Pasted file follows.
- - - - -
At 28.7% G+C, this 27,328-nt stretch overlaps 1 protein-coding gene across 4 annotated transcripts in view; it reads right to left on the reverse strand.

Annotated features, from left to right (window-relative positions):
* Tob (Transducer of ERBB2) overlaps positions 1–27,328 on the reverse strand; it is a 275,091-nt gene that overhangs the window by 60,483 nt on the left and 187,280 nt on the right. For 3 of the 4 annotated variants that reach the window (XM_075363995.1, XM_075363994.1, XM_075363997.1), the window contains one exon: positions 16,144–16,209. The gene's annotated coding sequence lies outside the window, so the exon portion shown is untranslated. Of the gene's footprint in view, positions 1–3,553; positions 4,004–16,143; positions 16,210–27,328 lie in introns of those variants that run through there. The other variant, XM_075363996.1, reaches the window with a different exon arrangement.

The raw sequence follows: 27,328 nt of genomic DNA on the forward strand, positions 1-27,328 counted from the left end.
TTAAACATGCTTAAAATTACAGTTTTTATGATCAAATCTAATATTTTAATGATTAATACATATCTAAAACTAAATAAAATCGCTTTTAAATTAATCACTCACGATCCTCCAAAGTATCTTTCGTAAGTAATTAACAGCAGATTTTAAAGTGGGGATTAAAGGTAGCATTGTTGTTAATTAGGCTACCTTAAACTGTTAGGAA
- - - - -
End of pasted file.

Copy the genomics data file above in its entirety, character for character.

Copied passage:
At 28.7% G+C, this 27,328-nt stretch overlaps 1 protein-coding gene across 4 annotated transcripts in view; it reads right to left on the reverse strand.

Annotated features, from left to right (window-relative positions):
* Tob (Transducer of ERBB2) overlaps positions 1–27,328 on the reverse strand; it is a 275,091-nt gene that overhangs the window by 60,483 nt on the left and 187,280 nt on the right. For 3 of the 4 annotated variants that reach the window (XM_075363995.1, XM_075363994.1, XM_075363997.1), the window contains one exon: positions 16,144–16,209. The gene's annotated coding sequence lies outside the window, so the exon portion shown is untranslated. Of the gene's footprint in view, positions 1–3,553; positions 4,004–16,143; positions 16,210–27,328 lie in introns of those variants that run through there. The other variant, XM_075363996.1, reaches the window with a different exon arrangement.

The raw sequence follows: 27,328 nt of genomic DNA on the forward strand, positions 1-27,328 counted from the left end.
TTAAACATGCTTAAAATTACAGTTTTTATGATCAAATCTAATATTTTAATGATTAATACATATCTAAAACTAAATAAAATCGCTTTTAAATTAATCACTCACGATCCTCCAAAGTATCTTTCGTAAGTAATTAACAGCAGATTTTAAAGTGGGGATTAAAGGTAGCATTGTTGTTAATTAGGCTACCTTAAACTGTTAGGAA